Regular readers of this blog will know I’m a fervent Remainer but I’m not a blindly naïve one. The EU is an institution ripe for reform but I’ve long believed that international issues are best tackled together. We Europeans failed dismally, however, to find a humane solution to the 2015 refugee crisis, dumping responsibility on the Greeks and Italians who, as the arrival point of those pitifully overloaded and rickety boats we’ve all seen on our TV screens, have the legal responsibility to take their occupants in and decide their case. Then, Angela Merkel bravely opened Germany’s doors. It was this that I had assumed Jenny Erpenbeck’s novel would explore but instead she winds the clock back to the Oranienplatz occupation and its fallout, seen through the eyes of a recently retired widower at a loss to know what to do with himself.
Richard is dismantling his professional life, packing up the books filling the shelves of his office at the Institute where he was a Classics professor and taking them to his lakeside Berlin house. A blank future stretches ahead of him until his interest is piqued first by the hunger strike of ten African refugees, then by the occupation of Oranienplatz, an area he knows well. Richard was once a refugee, coming from Poland with the mother he was almost separated from en route to Germany after the war, but his life now is a settled, respectable one in stark contrast to the Oranienplatz occupants. He decides to find out more about them, a research project which his academic credentials allow him to navigate around the authorities. When the camp is moved on, an agreement negotiated with the Berlin Senate, he moves with it. Friendships are made, stories told, gestures of generosity offered and possibly abused. Richard is transformed by his experience but the refugees are left stranded, still unable to work and with desperately uncertain futures.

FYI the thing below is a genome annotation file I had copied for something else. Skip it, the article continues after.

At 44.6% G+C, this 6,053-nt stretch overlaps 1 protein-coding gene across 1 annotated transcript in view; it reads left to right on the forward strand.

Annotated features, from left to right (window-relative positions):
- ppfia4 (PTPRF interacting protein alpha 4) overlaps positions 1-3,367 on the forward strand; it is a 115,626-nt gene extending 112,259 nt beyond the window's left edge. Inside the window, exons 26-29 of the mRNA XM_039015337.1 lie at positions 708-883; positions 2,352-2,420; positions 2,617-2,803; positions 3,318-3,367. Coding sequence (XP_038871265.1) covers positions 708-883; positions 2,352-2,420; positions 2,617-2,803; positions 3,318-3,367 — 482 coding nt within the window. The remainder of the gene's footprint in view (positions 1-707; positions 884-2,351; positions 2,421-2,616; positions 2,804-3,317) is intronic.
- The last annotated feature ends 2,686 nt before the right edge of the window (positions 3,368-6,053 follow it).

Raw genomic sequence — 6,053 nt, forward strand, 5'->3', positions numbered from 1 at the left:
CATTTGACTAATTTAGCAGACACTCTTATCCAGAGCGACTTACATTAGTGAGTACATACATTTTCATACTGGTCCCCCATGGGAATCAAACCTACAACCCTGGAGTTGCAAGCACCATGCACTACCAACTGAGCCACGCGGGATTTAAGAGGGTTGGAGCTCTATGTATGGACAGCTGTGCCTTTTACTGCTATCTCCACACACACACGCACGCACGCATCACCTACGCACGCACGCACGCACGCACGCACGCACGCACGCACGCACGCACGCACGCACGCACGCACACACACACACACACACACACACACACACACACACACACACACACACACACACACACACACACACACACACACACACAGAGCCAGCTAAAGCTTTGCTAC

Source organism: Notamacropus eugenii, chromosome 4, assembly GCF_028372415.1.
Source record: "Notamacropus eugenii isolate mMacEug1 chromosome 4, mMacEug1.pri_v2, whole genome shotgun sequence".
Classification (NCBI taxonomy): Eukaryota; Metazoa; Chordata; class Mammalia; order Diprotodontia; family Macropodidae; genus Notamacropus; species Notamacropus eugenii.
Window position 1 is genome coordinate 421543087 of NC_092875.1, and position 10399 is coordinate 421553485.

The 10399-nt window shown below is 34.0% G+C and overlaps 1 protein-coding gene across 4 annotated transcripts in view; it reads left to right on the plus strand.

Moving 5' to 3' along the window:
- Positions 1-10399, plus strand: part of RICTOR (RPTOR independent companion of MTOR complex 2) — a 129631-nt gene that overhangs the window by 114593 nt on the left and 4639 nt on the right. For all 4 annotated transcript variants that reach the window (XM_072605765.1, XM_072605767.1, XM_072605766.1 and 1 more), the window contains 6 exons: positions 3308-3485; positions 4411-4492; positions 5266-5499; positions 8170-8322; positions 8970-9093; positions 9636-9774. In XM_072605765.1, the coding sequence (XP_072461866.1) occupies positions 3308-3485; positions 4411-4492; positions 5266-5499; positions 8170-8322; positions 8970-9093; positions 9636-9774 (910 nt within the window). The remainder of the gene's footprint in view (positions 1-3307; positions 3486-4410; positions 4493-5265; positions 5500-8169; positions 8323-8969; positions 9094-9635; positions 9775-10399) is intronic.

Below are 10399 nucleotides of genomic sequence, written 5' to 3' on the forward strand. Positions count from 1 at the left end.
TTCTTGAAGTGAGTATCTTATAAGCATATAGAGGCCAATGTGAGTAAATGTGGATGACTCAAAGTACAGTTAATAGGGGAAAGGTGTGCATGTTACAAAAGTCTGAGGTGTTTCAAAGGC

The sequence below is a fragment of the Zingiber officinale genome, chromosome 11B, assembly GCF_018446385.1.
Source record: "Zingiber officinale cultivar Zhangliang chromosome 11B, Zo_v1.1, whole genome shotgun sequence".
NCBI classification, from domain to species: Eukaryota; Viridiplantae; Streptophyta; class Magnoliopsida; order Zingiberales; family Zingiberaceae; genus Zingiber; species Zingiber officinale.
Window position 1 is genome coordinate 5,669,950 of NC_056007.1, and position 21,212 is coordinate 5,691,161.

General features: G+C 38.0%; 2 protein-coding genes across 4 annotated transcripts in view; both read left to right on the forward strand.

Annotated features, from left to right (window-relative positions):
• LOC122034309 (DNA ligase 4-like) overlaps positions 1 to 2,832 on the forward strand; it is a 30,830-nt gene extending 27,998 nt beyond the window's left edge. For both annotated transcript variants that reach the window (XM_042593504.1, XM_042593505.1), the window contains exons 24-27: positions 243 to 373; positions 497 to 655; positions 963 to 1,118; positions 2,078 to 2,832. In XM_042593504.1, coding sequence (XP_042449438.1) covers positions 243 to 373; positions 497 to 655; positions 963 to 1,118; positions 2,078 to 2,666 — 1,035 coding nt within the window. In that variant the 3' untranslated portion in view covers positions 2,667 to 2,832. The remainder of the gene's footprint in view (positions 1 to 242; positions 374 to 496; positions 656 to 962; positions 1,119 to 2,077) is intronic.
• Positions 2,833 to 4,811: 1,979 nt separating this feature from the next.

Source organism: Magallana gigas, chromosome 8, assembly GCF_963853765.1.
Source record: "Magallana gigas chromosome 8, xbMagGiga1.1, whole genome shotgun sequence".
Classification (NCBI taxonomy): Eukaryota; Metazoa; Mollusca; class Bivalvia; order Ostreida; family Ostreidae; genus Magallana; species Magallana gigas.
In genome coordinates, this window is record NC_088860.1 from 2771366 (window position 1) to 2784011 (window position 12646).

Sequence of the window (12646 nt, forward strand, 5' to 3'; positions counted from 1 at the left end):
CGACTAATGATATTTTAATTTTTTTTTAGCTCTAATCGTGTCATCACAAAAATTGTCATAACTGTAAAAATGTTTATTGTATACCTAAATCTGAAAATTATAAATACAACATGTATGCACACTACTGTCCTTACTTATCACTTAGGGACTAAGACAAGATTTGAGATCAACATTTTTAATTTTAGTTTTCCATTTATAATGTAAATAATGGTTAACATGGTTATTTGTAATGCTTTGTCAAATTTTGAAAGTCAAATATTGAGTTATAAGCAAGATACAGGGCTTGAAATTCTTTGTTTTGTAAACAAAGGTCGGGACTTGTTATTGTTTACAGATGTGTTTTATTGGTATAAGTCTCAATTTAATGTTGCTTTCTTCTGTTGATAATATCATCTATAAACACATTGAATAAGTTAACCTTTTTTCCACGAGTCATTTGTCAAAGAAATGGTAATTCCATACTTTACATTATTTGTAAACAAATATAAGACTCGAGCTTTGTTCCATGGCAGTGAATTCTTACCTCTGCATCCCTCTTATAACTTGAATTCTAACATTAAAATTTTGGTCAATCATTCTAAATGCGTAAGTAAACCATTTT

Go Went Gone is very different in style from The End of Days and Visitation, the other novels I’ve read by Erpenbeck. It’s a much more conventional narrative which humanises the men through their stories of the often calamitous events that made them leave their homes and the appalling difficulties of their journeys. It’s also Richard’s story – a man who removes himself from the sidelines and becomes involved in the refugees’ lives, sometimes taking his friends with him. Officialdom may prove to be both baffling and obfuscatory but the kindness of strangers who eventually become friends offers hope. As with Erpenbeck’s previous novels, there’s a consciousness of Germany’s own fractured past running through it – Richard hardly knows the western sections of the city he grew up in despite the falling of the Wall decades ago. He remembers the weeping West Berliners expecting a poignant reunion with their Eastern compatriots when all it meant to him was a quicker journey to work on the U-Bahn.
This is a moving and enlightening novel, all the more so for the bald statements which stud it, the most effective being ‘I don’t know who I am anymore’, ‘Where can a person go when he doesn’t know where to go?’ repeated over two otherwise blank pages. I read it with a sense of national shame at the paltry number of refugees my own country has taken in. I’m not so starry-eyed as to think that Angela Merkel’s generosity has been universally welcomed in Germany, or that it’s without its problems, but I applaud it wholeheartedly. Good luck in Sunday’s elections, Chancellor Merkel.